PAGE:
May 31 – Keeping the Sabbath

Luke 6: 1 – 11 NLT

“One Sabbath day as Jesus was walking through some grain fields, his disciples broke off heads of grain, rubbed off the husks in their hands, and ate the grain. 2 But some Pharisees said, “Why are you breaking the law by harvesting grain on the Sabbath?”
3 Jesus replied, “Haven’t you read in the Scriptures what David did when he and his companions were hungry? 4 He went into the house of God and broke the law by eating the sacred loaves of bread that only the priests can eat. He also gave some to his companions.” (1 Samuel 21: 1 – 6) 5 And Jesus added, “The Son of Man is Lord, even over the Sabbath.”
6 On another Sabbath day, a man with a deformed right hand was in the synagogue while Jesus was teaching. 7 The teachers of religious law and the Pharisees watched Jesus closely. If he healed the man’s hand, they planned to accuse him of working on the Sabbath.
8 But Jesus knew their thoughts. He said to the man with the deformed hand, “Come and stand in front of everyone.” So the man came forward. 9 Then Jesus said to his critics, “I have a question for you. Does the law permit good deeds on the Sabbath, or is it a day for doing evil? Is this a day to save life or to destroy it?”
10 He looked around at them one by one and then said to the man, “Hold out your hand.” So the man held out his hand, and it was restored! 11 At this, the enemies of Jesus were wild with rage and began to discuss what to do with him.”

Here is a turning point in the relationship between Jesus and the Pharisees. Jesus is openly contradicting their ideas of what following God means. As they were walking through some grain fields, the disciples plucked some grain and rubbed it so it was edible. Did they need to eat something that day? For sure! Jesus deliberately taunted the Pharisees on another Sabbath by bringing a man with a deformed hand to the front of the synagogue and healing him. Was having a healed hand a blessing for that man? Of course. But …

Follow the rules! I suspect that was a motto for the Pharisees. In Charles Swindoll’s commentary on Luke, he writes about where the Pharisees got all these rules. Many think the Pharisees began when many Jewish people were exiled in Babylon, where we read the story of Daniel and his three friends who refused to follow Babylonian culture. To preserve their Jewish heritage, this new group clung to the law and later embellished it. They eventually became both a political and religious group who earned the respect of their nation. Over the years they created a huge document called the Mishnah which outlined all the rules and regulations. Apparently, there are 24 chapters on just how to keep the Sabbath.

What is the Sabbath really about? Let’s look at Exodus 20: 8 – 11 (NLT)

“Remember to observe the Sabbath day by keeping it holy. 9 You have six days each week for your ordinary work, 10 but the seventh day is a Sabbath day of rest dedicated to the Lord your God. On that day no one in your household may do any work. This includes you, your sons and daughters, your male and female servants, your livestock, and any foreigners living among you. 11 For in six days the Lord made the heavens, the earth, the sea, and everything in them; but on the seventh day he rested. That is why the Lord blessed the Sabbath day and set it apart as holy.”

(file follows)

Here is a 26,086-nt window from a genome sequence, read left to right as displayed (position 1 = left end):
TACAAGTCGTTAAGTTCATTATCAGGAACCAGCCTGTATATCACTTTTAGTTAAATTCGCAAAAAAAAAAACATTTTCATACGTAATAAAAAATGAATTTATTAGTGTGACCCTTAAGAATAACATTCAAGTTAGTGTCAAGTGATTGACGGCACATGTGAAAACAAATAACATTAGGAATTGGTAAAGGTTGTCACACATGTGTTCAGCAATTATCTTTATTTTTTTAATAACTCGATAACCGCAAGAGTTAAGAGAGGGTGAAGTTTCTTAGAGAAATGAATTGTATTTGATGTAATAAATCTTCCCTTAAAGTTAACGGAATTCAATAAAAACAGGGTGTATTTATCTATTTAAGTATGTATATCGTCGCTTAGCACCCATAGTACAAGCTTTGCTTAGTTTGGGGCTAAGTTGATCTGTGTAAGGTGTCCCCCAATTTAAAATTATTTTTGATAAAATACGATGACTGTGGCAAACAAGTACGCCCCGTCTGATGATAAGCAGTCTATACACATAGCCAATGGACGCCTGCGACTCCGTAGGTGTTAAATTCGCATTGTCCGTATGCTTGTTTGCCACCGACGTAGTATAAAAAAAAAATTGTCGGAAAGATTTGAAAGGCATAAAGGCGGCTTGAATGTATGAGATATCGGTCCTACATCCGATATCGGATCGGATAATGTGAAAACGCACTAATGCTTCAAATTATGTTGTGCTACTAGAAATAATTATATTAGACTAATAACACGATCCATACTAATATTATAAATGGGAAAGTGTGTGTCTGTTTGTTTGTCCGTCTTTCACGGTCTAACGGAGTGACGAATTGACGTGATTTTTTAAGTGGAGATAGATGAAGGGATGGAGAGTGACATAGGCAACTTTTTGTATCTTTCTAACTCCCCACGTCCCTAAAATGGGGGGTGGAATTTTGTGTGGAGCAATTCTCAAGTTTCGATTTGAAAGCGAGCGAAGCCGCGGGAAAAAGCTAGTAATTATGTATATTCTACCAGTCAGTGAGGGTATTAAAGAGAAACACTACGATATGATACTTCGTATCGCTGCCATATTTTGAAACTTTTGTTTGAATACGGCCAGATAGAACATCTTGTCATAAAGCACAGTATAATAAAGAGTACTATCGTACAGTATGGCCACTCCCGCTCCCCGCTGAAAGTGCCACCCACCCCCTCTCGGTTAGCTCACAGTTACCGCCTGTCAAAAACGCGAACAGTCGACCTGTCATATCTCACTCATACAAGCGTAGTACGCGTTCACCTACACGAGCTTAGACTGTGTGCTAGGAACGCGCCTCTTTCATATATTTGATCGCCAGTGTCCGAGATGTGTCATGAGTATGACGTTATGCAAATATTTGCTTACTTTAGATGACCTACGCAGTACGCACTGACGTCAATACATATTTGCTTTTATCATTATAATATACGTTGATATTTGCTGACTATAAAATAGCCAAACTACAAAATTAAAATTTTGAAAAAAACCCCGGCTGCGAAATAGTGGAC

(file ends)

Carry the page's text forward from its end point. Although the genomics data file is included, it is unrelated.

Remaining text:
This is a day of rest, a day dedicated to God and our relationship with him. If you read verse 10 carefully, you realize that it’s talking about the daily work we do to keep our lives functioning. Today that would include things like the work we do for pay, the work we do to keep our households running well, those new projects to improve our house and yard, etc. It doesn’t mean you can’t do any work at all, that you can’t help someone. If you’ve taken the Emotionally Healthy Spirituality course by Peter Scazzero at LSA, you likely discussed the concept of Sabbath keeping. It’s a day when you step back, rest and enjoy life – reflect on your relationship with God.

In our culture, we all don’t have the same days off. Work goes 7 days a week. So Sunday can’t always be our day of rest. But here’s my challenge for you today. Find a day every week where you can rest and enjoy life. If it happens to be on a Sunday, include going to church, online or in person, in your day. If it’s another day of the week, set aside some time to be with God in prayer and reflecting on His Word. But also find time to rest – whatever that looks like for you. Find some time to enjoy being with family and friends, go for walks, go for drives, go out for dinner, head to the beach – whatever recharges you for the coming week. Take that one day each week to step aside from all the busyness of the 21st century and relax knowing God loves each one of us and he never intended for us to go, go, go 7 days a week.

Our song for today is Lord, I Need You by Matt Maher

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